Fed Leaves Key Rate Unchanged But Hints at Future Hikes

Fed chairman
The Federal Reserve building in Washington, D.C.

The Fed is keeping its key interest rate unchanged. It also hints that it’s preparing to resume raising rates as the economy shakes off the impact of recent hurricanes.

The Fed’s decision left its benchmark rate in a low range of 1 percent to 1.25 percent. It’s expected to hike rates in December. Its statement notes the economy has been rising “at a solid rate despite hurricane-related disruptions.”

The Fed reiterated its belief that inflation will resume moving toward its 2 percent target and said it was proceeding with a program to shrink its bond portfolio — a move that could mean higher long-term rates over time.

On Wednesday, the Fed signaled that it is still on course to keep raising rates at a gradual pace, and economists widely expect the next hike to occur at its meeting in December. Another rate hike, the third this year, would reflect the economy’s steady gains.

It would also suggest that the Fed is confident that inflation will resume rising toward its 2 percent target. The Fed’s economic forecasts in September projected that its favored inflation gauge will rise just 1.6 percent this year and 1.9 percent in 2018 before finally reaching the Fed’s 2 percent goal in 2019.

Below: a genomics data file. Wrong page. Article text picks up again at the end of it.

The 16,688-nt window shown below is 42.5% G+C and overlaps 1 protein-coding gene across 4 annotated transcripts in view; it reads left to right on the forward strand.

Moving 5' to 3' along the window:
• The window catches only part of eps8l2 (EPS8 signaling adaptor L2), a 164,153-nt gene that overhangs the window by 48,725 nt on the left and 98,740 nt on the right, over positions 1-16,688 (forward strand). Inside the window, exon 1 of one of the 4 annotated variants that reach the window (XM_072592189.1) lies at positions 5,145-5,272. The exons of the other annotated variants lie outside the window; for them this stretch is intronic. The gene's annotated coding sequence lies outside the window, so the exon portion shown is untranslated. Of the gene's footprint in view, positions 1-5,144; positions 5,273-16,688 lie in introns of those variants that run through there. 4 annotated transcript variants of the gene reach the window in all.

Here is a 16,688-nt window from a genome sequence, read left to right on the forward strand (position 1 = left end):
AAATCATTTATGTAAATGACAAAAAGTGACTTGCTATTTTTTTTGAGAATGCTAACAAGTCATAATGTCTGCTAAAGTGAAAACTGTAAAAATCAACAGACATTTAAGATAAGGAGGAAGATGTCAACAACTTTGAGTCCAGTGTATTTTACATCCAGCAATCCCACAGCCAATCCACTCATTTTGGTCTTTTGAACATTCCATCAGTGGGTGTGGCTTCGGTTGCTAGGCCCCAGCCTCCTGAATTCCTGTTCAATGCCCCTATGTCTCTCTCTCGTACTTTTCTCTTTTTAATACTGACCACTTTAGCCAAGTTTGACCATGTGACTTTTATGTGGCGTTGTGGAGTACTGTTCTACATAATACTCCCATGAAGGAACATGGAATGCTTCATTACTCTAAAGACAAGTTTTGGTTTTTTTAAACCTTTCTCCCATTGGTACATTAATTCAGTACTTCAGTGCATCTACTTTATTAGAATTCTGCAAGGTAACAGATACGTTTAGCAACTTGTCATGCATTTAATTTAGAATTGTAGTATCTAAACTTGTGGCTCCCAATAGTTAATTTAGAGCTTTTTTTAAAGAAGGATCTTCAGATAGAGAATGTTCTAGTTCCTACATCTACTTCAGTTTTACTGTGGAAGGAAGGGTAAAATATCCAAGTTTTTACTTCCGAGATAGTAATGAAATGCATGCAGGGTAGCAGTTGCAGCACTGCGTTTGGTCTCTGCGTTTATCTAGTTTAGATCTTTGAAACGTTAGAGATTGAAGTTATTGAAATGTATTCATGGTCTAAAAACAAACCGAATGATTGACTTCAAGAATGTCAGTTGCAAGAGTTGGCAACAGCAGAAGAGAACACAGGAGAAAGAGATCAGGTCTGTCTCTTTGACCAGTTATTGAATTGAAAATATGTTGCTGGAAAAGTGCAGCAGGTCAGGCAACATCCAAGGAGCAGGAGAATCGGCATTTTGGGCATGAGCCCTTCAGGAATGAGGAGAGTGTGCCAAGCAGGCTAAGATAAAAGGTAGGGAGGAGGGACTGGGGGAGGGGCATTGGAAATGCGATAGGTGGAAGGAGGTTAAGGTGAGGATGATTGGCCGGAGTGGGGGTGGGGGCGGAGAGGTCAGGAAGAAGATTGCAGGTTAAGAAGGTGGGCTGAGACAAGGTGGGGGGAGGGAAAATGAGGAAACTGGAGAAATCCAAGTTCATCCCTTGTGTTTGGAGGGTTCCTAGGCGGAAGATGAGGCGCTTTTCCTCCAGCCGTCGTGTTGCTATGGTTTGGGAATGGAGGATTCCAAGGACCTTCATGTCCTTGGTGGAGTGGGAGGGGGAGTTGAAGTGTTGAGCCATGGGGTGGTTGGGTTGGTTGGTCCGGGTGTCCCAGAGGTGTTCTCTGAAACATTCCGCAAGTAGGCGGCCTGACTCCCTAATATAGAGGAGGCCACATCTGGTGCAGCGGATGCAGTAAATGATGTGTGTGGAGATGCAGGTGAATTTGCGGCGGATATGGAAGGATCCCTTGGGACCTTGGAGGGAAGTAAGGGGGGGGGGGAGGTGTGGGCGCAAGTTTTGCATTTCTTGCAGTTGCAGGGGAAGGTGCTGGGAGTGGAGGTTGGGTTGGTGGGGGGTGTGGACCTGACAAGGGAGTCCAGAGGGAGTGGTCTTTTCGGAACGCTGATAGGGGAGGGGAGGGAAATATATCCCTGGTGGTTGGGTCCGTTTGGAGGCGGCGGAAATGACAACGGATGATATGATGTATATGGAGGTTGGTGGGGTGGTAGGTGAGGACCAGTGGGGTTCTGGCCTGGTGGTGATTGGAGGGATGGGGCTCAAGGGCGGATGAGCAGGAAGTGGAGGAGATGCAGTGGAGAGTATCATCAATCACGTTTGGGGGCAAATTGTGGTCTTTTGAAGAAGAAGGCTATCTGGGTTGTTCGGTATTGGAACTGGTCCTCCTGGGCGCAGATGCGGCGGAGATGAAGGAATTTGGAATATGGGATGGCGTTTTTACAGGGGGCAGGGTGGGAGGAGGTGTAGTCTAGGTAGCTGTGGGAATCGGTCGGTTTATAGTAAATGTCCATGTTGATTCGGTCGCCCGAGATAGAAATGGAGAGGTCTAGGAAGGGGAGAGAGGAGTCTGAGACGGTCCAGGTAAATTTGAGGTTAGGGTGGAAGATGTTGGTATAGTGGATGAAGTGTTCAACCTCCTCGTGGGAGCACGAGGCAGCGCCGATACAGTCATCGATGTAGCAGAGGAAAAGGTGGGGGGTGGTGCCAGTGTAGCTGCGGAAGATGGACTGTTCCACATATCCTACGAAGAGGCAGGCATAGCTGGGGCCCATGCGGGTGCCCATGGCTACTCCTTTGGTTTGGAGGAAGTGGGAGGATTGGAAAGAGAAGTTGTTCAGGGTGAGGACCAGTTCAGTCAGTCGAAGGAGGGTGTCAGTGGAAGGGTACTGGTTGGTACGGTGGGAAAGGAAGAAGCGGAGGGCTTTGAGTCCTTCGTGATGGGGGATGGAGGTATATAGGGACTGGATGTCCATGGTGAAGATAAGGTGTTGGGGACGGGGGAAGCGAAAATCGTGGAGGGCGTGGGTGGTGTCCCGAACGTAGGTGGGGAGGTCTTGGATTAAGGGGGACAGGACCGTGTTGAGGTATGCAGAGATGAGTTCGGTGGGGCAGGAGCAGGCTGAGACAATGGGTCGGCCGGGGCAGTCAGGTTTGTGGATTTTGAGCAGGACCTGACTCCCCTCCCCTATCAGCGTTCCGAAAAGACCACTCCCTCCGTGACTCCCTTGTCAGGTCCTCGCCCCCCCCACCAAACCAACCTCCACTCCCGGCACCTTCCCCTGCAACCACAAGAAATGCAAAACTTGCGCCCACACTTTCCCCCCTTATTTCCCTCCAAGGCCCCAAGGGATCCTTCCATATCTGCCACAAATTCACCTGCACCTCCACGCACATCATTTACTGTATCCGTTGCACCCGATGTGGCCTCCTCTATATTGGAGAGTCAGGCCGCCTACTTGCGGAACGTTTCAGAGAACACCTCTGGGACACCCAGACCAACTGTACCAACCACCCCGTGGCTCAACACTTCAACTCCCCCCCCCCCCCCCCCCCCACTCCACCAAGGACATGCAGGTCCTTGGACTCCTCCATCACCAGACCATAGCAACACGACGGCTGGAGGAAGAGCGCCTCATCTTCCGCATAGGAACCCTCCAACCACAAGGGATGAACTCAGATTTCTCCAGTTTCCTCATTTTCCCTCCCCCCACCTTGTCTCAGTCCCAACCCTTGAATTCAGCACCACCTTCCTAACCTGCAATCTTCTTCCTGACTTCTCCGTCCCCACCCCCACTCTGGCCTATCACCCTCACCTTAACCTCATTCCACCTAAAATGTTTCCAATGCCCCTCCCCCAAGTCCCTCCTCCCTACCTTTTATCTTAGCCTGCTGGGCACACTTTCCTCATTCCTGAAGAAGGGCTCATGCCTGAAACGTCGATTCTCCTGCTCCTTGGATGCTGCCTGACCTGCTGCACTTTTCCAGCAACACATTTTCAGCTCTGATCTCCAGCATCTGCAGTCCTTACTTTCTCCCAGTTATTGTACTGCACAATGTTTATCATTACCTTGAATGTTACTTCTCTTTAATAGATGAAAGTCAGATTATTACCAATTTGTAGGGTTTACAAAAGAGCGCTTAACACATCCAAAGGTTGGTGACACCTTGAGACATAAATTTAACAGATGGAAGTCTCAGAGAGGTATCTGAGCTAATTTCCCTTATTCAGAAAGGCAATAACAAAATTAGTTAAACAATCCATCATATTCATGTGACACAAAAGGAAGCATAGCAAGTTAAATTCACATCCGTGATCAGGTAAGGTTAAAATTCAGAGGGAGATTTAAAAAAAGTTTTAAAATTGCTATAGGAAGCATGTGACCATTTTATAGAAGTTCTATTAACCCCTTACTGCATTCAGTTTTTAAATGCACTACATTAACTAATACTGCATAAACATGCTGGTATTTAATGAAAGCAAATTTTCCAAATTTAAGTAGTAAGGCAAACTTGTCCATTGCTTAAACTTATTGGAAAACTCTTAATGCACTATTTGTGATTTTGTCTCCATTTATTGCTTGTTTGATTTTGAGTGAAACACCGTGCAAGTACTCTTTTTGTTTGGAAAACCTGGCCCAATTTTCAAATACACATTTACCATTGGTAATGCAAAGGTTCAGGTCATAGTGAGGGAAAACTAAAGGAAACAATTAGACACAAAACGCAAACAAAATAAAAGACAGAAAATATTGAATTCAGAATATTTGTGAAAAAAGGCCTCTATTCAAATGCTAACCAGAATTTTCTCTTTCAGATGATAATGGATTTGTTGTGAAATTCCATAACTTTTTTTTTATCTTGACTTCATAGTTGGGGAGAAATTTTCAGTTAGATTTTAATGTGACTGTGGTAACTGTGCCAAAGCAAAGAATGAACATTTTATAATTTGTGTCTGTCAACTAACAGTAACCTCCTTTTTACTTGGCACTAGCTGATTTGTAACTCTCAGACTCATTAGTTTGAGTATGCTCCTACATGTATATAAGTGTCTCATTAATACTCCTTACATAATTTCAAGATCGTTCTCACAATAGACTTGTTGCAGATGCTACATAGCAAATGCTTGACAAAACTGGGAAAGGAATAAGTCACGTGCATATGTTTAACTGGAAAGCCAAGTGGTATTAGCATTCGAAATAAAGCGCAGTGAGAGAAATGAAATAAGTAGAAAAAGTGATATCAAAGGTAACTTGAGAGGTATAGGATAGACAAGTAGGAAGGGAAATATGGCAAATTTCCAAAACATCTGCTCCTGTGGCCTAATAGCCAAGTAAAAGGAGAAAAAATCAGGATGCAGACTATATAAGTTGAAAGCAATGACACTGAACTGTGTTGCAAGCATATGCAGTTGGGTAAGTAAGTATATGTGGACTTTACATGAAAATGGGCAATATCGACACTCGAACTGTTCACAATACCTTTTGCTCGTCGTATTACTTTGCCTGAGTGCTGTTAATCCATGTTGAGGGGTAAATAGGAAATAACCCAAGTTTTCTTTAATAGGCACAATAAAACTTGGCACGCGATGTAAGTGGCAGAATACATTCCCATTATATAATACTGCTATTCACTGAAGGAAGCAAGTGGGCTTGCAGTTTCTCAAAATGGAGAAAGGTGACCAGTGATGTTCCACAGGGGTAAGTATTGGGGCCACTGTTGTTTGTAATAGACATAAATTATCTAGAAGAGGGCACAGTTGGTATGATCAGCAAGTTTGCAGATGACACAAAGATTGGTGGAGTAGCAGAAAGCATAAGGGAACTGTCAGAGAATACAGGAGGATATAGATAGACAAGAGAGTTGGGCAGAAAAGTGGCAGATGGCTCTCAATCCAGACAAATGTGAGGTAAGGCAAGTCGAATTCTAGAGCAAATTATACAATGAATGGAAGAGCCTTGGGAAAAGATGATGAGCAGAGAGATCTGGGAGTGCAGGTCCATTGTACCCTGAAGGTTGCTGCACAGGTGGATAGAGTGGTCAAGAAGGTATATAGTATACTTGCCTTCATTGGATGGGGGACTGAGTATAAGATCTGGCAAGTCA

The problem with too-low inflation is that it can slow the economy by causing consumers to delay purchases if they think they can buy a product or service for a lower price later. And so far this year, inflation has actually been slowing. The trend has raised doubts about whether, as the Fed has suggested, lower-than-optimal inflation reflects mainly temporary factors, such as a price war among cellphone service providers, or rather something more fundamental.

Last week, the government estimated that the economy grew at a solid 3 percent annual rate in the July-September quarter despite severe damage from two hurricanes. The economy has now posted two straight quarters of at least 3 percent annual growth — the strongest two-quarter stretch in three years.

And while job growth was disrupted in September by the hurricanes, the unemployment rate reached a 16-year low of 4.2 percent.

Those factors, along with a stock market setting record highs, are thought to have put the Fed on a path to raise rates modestly later this year and thereby avoid having to tighten credit more aggressively later to prevent high inflation — something that would risk derailing the economy.

The Fed has raised rates four times in incremental moves beginning in late 2015, after its benchmark rate had stood at a record low near zero for seven years. The rate is still historically low at a range of 1 percent to 1.25 percent.

The seven-member board has three other vacancies, thereby providing Pres. Trump with additional ways to put his imprint on the central bank.

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